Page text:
Betty Bass seems to have made a clear deliniation between literacy events and literacy practices. Also, she notes that literacies develop differently between different communities, and that their multitudinous and structured applications allow for a crossover between both the autonomous and ideological models: the funtionality of the literacy taught by the community becomes integral to the community's practice. She further purports that the two theorists are more centered around the motivation of a particular individual, or group, as the impetus for the acqusition of literacy. I fully agree.
Her understanding of what defines motivation captures a more analytical and broad sense of the word: motivation. Miss Bass includes in her post that motivation is "contingent on a few factors," which she goes on to state (as they relate to the articles being examined). To her understanding, motivation can be squelched if: there is insufficient support behind the subject, if the fear of assuming a position in the literacy is too great, or if the literacy does not present a promising return in the life of the subject. I agree.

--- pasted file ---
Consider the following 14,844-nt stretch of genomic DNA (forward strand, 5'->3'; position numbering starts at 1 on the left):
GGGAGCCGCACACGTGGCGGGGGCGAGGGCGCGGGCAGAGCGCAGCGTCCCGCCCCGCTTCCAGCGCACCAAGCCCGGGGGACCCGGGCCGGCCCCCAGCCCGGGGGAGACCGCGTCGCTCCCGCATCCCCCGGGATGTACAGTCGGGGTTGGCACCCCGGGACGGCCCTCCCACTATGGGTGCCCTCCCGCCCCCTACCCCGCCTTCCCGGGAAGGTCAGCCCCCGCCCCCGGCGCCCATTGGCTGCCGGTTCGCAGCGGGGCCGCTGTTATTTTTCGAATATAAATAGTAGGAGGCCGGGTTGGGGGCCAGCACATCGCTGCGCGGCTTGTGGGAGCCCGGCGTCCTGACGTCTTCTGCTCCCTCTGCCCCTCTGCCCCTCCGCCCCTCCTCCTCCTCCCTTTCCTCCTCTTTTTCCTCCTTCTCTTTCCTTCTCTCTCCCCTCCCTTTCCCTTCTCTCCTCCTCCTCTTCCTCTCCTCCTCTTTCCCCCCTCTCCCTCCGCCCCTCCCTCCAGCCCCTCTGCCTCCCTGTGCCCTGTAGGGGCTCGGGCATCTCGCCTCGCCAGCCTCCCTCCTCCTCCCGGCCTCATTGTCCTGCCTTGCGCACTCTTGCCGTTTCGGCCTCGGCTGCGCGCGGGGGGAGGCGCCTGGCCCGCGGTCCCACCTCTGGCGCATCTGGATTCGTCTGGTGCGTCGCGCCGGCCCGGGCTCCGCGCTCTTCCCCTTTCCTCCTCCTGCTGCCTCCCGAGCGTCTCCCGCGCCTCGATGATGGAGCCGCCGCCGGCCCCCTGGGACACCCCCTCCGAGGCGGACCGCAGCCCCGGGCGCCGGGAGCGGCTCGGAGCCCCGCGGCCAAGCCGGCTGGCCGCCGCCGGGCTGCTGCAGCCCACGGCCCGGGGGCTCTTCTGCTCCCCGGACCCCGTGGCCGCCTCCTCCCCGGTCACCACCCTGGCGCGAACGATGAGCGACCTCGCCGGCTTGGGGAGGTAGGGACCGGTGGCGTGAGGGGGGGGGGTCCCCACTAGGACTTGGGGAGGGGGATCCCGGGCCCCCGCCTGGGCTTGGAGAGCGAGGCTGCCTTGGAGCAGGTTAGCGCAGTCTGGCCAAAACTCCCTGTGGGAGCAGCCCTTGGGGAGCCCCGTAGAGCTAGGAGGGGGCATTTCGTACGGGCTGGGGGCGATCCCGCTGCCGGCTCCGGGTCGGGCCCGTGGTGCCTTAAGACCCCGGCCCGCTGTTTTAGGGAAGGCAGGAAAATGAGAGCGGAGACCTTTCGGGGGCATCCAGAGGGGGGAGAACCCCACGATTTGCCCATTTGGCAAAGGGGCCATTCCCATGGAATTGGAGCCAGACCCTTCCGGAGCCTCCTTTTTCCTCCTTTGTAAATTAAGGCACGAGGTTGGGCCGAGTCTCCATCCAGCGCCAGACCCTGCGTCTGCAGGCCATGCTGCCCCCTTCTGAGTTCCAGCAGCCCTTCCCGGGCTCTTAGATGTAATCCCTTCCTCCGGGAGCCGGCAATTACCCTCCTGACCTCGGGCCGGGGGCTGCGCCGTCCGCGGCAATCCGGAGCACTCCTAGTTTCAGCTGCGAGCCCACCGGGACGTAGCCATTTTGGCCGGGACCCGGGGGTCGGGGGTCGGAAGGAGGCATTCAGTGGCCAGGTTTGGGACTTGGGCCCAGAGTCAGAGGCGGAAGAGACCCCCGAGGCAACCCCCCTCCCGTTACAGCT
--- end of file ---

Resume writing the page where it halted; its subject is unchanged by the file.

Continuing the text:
In singling out these factors, Betty has identified with the key presumptions behind the arguments of the two theorists: Barton and Farr. Tying the her presumptions to the presumptions of Barton and Farr, she builds a strong argument for the overlap of the two models--ideological and autonomous. So what? In doing this, she creates a cohesion on a larger level: one that promotes the continuum theory. Well done.